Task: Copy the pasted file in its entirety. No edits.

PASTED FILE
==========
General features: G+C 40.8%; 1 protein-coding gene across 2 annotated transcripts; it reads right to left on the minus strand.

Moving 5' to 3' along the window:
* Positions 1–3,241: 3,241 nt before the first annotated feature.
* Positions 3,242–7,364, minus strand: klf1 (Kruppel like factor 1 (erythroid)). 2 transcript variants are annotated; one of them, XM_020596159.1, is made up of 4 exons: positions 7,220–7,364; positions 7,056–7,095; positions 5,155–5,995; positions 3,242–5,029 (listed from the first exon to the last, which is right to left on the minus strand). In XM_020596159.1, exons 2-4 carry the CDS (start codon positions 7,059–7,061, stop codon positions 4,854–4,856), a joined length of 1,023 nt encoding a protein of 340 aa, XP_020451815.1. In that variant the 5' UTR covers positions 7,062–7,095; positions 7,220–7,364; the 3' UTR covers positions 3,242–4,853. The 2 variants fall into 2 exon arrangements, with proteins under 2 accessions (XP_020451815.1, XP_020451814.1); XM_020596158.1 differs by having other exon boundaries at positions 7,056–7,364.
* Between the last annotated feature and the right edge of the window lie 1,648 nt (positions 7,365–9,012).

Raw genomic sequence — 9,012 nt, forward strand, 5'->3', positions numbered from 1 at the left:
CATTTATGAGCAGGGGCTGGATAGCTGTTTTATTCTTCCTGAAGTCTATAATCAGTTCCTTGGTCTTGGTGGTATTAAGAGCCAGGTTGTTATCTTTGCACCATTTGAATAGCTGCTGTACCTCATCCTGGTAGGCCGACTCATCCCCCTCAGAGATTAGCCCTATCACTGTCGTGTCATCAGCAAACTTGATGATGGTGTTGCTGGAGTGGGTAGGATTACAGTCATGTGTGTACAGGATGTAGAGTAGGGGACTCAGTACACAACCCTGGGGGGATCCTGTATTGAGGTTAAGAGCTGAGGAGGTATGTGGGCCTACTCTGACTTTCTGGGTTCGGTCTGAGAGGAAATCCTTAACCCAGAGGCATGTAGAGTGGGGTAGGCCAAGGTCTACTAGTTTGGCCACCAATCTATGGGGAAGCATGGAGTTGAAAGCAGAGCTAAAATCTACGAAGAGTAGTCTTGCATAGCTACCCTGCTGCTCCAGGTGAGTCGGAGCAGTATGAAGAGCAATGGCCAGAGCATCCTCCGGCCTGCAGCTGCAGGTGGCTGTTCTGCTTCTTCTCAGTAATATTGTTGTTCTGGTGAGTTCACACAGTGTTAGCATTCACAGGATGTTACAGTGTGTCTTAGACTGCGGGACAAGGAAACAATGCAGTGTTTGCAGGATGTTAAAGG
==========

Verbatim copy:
General features: G+C 40.8%; 1 protein-coding gene across 2 annotated transcripts; it reads right to left on the minus strand.

Moving 5' to 3' along the window:
* Positions 1–3,241: 3,241 nt before the first annotated feature.
* Positions 3,242–7,364, minus strand: klf1 (Kruppel like factor 1 (erythroid)). 2 transcript variants are annotated; one of them, XM_020596159.1, is made up of 4 exons: positions 7,220–7,364; positions 7,056–7,095; positions 5,155–5,995; positions 3,242–5,029 (listed from the first exon to the last, which is right to left on the minus strand). In XM_020596159.1, exons 2-4 carry the CDS (start codon positions 7,059–7,061, stop codon positions 4,854–4,856), a joined length of 1,023 nt encoding a protein of 340 aa, XP_020451815.1. In that variant the 5' UTR covers positions 7,062–7,095; positions 7,220–7,364; the 3' UTR covers positions 3,242–4,853. The 2 variants fall into 2 exon arrangements, with proteins under 2 accessions (XP_020451815.1, XP_020451814.1); XM_020596158.1 differs by having other exon boundaries at positions 7,056–7,364.
* Between the last annotated feature and the right edge of the window lie 1,648 nt (positions 7,365–9,012).

Raw genomic sequence — 9,012 nt, forward strand, 5'->3', positions numbered from 1 at the left:
CATTTATGAGCAGGGGCTGGATAGCTGTTTTATTCTTCCTGAAGTCTATAATCAGTTCCTTGGTCTTGGTGGTATTAAGAGCCAGGTTGTTATCTTTGCACCATTTGAATAGCTGCTGTACCTCATCCTGGTAGGCCGACTCATCCCCCTCAGAGATTAGCCCTATCACTGTCGTGTCATCAGCAAACTTGATGATGGTGTTGCTGGAGTGGGTAGGATTACAGTCATGTGTGTACAGGATGTAGAGTAGGGGACTCAGTACACAACCCTGGGGGGATCCTGTATTGAGGTTAAGAGCTGAGGAGGTATGTGGGCCTACTCTGACTTTCTGGGTTCGGTCTGAGAGGAAATCCTTAACCCAGAGGCATGTAGAGTGGGGTAGGCCAAGGTCTACTAGTTTGGCCACCAATCTATGGGGAAGCATGGAGTTGAAAGCAGAGCTAAAATCTACGAAGAGTAGTCTTGCATAGCTACCCTGCTGCTCCAGGTGAGTCGGAGCAGTATGAAGAGCAATGGCCAGAGCATCCTCCGGCCTGCAGCTGCAGGTGGCTGTTCTGCTTCTTCTCAGTAATATTGTTGTTCTGGTGAGTTCACACAGTGTTAGCATTCACAGGATGTTACAGTGTGTCTTAGACTGCGGGACAAGGAAACAATGCAGTGTTTGCAGGATGTTAAAGG